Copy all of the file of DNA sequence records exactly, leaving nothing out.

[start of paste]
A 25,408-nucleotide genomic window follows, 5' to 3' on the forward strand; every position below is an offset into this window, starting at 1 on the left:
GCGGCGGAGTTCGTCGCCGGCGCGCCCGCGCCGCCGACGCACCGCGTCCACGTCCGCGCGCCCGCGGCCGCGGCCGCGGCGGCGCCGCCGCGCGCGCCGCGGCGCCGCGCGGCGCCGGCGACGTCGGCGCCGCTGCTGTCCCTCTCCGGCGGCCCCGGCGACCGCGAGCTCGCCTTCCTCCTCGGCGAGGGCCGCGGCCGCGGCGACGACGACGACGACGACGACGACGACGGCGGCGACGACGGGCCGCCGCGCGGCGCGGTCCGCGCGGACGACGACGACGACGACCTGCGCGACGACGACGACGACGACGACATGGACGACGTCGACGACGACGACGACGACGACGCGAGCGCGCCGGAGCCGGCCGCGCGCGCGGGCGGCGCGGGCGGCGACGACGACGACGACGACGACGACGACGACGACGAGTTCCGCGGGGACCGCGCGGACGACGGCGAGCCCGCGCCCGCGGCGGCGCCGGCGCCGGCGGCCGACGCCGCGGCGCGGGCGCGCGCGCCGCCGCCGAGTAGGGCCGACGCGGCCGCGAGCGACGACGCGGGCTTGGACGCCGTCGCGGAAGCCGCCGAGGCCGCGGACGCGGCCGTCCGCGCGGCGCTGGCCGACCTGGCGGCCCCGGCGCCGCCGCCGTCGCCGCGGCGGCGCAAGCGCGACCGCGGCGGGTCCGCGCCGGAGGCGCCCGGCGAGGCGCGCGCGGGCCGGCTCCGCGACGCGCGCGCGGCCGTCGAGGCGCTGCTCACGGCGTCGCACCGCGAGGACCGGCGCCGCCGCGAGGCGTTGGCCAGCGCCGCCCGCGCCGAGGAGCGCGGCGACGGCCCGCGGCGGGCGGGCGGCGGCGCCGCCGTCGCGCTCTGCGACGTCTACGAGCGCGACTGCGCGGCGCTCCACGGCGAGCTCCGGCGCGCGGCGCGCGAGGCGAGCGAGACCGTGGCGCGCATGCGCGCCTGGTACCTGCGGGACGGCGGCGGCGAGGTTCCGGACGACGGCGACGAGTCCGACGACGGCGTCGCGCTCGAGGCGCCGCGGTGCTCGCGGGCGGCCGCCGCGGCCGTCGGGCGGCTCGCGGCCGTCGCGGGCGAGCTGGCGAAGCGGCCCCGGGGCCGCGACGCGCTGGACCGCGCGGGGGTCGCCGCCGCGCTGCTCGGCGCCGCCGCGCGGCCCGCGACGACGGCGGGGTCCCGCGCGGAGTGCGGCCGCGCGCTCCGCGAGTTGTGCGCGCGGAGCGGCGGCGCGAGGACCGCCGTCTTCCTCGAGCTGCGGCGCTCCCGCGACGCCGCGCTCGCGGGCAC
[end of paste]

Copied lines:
A 25,408-nucleotide genomic window follows, 5' to 3' on the forward strand; every position below is an offset into this window, starting at 1 on the left:
GCGGCGGAGTTCGTCGCCGGCGCGCCCGCGCCGCCGACGCACCGCGTCCACGTCCGCGCGCCCGCGGCCGCGGCCGCGGCGGCGCCGCCGCGCGCGCCGCGGCGCCGCGCGGCGCCGGCGACGTCGGCGCCGCTGCTGTCCCTCTCCGGCGGCCCCGGCGACCGCGAGCTCGCCTTCCTCCTCGGCGAGGGCCGCGGCCGCGGCGACGACGACGACGACGACGACGACGACGGCGGCGACGACGGGCCGCCGCGCGGCGCGGTCCGCGCGGACGACGACGACGACGACCTGCGCGACGACGACGACGACGACGACATGGACGACGTCGACGACGACGACGACGACGACGCGAGCGCGCCGGAGCCGGCCGCGCGCGCGGGCGGCGCGGGCGGCGACGACGACGACGACGACGACGACGACGACGACGAGTTCCGCGGGGACCGCGCGGACGACGGCGAGCCCGCGCCCGCGGCGGCGCCGGCGCCGGCGGCCGACGCCGCGGCGCGGGCGCGCGCGCCGCCGCCGAGTAGGGCCGACGCGGCCGCGAGCGACGACGCGGGCTTGGACGCCGTCGCGGAAGCCGCCGAGGCCGCGGACGCGGCCGTCCGCGCGGCGCTGGCCGACCTGGCGGCCCCGGCGCCGCCGCCGTCGCCGCGGCGGCGCAAGCGCGACCGCGGCGGGTCCGCGCCGGAGGCGCCCGGCGAGGCGCGCGCGGGCCGGCTCCGCGACGCGCGCGCGGCCGTCGAGGCGCTGCTCACGGCGTCGCACCGCGAGGACCGGCGCCGCCGCGAGGCGTTGGCCAGCGCCGCCCGCGCCGAGGAGCGCGGCGACGGCCCGCGGCGGGCGGGCGGCGGCGCCGCCGTCGCGCTCTGCGACGTCTACGAGCGCGACTGCGCGGCGCTCCACGGCGAGCTCCGGCGCGCGGCGCGCGAGGCGAGCGAGACCGTGGCGCGCATGCGCGCCTGGTACCTGCGGGACGGCGGCGGCGAGGTTCCGGACGACGGCGACGAGTCCGACGACGGCGTCGCGCTCGAGGCGCCGCGGTGCTCGCGGGCGGCCGCCGCGGCCGTCGGGCGGCTCGCGGCCGTCGCGGGCGAGCTGGCGAAGCGGCCCCGGGGCCGCGACGCGCTGGACCGCGCGGGGGTCGCCGCCGCGCTGCTCGGCGCCGCCGCGCGGCCCGCGACGACGGCGGGGTCCCGCGCGGAGTGCGGCCGCGCGCTCCGCGAGTTGTGCGCGCGGAGCGGCGGCGCGAGGACCGCCGTCTTCCTCGAGCTGCGGCGCTCCCGCGACGCCGCGCTCGCGGGCAC